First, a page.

The Spatial Turn in Roman Studies
About the project
From the Mediterranean to the cubiculum, epic travels to artefact distributions, and spatial syntax to proxemics, the spatial turn has been felt across the study of the ancient world. A series of events in 2019-20 will reflect on a generation’s worth of work on the spatial turn in Roman studies and seek out the best new scholarship arising from it.
The goal of our programme of events is a double one: first, to gain an overview of the directions research has taken, identify underlying themes and trends, and describe successful spatial methodology as a guideline for future work; second, to move beyond what has been done and explore the full potential of spatial approaches, especially by bringing together work that has taken the same body of spatial theory in different directions. The most pressing divide we see is between work on historical and archaeological space on the one hand, and imagined and literary space on the other: they represent two well-developed bodies of scholarship in Roman studies, both often drawing on the same set of 20th-century spatial theory, but not often in conversation with each other. Could more be done to bring them together and pool their insights, or does the problem lie in the way the underlying spatial theories fail to bring together real and imagined space?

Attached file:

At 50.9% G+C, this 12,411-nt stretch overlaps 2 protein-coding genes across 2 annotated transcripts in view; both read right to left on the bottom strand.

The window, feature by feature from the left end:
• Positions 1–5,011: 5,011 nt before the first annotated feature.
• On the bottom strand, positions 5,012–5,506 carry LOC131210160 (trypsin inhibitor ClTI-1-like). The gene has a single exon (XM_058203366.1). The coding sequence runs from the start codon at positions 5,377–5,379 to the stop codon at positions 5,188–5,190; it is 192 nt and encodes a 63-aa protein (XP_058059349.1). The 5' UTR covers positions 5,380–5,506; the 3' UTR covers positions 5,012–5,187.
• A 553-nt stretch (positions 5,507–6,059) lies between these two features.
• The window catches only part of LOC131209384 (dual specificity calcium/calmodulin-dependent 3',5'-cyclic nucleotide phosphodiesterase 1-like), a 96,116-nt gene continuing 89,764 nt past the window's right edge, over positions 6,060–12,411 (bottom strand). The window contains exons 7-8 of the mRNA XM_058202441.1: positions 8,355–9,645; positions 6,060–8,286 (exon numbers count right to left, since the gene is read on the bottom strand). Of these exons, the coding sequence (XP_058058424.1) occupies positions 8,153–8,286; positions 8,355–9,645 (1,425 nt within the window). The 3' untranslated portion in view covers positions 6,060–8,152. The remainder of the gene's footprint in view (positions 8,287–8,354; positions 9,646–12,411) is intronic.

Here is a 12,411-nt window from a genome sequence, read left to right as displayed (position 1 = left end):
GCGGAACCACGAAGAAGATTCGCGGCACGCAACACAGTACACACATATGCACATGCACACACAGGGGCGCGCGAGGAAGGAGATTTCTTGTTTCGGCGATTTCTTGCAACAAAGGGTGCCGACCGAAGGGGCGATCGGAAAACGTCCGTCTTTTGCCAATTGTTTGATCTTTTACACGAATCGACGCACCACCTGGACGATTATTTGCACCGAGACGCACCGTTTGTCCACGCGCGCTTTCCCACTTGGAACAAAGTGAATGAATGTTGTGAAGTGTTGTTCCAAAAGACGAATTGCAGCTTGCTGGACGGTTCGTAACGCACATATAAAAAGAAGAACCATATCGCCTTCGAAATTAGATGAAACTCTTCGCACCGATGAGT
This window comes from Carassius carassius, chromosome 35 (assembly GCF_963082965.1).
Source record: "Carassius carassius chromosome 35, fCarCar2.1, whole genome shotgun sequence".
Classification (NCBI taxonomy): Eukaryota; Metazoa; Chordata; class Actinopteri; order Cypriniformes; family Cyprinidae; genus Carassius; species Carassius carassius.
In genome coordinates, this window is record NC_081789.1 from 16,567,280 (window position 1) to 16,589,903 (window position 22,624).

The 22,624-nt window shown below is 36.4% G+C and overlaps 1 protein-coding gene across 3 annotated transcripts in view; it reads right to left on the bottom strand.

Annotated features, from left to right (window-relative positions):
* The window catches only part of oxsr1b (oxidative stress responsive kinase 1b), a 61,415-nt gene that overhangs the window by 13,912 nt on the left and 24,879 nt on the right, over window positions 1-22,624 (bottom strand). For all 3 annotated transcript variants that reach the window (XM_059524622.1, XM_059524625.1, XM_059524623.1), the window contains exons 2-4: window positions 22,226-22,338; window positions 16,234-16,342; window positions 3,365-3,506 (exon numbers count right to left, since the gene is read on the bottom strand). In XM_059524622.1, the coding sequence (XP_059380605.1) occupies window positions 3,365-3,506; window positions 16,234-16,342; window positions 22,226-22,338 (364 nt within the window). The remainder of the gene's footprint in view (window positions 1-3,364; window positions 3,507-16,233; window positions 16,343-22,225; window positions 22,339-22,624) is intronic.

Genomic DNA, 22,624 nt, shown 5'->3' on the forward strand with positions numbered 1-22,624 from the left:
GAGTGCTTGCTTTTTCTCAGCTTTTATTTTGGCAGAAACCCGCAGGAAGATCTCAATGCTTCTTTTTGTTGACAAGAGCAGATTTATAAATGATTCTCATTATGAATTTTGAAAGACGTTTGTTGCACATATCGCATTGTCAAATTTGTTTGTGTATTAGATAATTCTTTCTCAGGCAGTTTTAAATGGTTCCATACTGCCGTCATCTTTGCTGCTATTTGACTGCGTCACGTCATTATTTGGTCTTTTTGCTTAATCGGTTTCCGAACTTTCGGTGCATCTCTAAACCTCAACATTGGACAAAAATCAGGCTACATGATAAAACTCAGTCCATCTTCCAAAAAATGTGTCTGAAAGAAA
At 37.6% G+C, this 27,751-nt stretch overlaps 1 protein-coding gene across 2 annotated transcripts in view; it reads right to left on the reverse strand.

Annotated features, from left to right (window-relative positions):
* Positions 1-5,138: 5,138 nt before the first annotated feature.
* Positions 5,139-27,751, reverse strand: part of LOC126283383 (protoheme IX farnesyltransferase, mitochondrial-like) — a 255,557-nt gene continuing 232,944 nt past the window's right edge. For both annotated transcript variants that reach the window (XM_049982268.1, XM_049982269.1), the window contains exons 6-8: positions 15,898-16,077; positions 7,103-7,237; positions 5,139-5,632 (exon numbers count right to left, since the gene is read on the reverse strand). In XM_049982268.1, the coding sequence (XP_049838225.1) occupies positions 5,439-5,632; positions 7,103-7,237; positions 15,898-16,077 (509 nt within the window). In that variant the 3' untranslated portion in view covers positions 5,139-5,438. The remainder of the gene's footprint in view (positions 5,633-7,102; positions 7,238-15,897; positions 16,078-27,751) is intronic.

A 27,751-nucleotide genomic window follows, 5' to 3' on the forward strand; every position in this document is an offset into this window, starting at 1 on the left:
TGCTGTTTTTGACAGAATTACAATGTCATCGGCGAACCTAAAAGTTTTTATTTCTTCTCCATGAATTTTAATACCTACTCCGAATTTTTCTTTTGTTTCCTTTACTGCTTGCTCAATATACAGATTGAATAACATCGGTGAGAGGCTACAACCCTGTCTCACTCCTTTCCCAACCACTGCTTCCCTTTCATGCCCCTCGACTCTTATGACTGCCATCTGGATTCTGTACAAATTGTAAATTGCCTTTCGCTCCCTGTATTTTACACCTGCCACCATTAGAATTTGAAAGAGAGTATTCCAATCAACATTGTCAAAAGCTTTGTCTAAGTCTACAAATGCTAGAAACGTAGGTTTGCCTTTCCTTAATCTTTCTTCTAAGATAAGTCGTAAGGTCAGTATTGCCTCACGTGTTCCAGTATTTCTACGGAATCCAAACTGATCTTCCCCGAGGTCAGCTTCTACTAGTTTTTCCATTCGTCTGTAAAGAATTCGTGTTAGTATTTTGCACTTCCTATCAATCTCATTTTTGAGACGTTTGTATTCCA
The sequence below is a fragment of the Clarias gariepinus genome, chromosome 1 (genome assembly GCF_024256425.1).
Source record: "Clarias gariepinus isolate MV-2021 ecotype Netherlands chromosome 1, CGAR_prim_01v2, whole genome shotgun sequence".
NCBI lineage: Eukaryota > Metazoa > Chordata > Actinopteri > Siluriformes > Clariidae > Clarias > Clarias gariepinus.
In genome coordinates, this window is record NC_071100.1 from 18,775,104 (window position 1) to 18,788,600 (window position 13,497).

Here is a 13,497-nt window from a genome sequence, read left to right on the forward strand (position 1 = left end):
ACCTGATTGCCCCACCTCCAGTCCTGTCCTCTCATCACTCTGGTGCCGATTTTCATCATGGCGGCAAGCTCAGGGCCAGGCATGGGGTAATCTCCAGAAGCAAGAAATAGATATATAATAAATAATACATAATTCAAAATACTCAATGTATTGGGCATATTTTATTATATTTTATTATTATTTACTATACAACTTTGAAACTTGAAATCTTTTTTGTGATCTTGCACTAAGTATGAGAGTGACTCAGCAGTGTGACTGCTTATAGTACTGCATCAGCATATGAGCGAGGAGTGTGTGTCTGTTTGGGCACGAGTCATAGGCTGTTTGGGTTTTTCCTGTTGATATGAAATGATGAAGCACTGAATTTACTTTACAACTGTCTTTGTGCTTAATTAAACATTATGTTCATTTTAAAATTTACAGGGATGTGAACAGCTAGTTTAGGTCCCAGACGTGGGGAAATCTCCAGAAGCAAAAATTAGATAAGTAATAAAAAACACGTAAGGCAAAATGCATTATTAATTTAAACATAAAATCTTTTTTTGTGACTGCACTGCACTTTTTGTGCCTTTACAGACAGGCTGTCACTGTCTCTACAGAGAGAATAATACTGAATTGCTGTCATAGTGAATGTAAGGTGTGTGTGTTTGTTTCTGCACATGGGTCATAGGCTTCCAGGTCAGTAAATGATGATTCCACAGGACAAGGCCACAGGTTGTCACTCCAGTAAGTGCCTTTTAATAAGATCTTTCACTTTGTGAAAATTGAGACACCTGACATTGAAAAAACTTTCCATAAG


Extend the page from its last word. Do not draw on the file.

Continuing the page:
Organisers and funding
The project is organised by Amy Russell (Durham) and Maxine Lewis (Auckland). We gratefully acknowledge funding from the Leverhulme Trust (Philip Leverhulme Prize) and the Durham Department of Classics and Ancient History (the departmental annual research theme).
Code of Conduct
A code of conduct for all project events can be found here.
Research seminars in Durham, as part of the Classics and Ancient History seminar series
Lisa Landrum (Manitoba), 28 November 2019
Hans Beck (Münster), 27 February 2020
Christy Constantakopoulou (Birkbeck), 5 March 2020
Paul Kosmin (Harvard), 12 March 2020
Seminars take place at 4pm in the Department of Classics and Ancient History, Durham.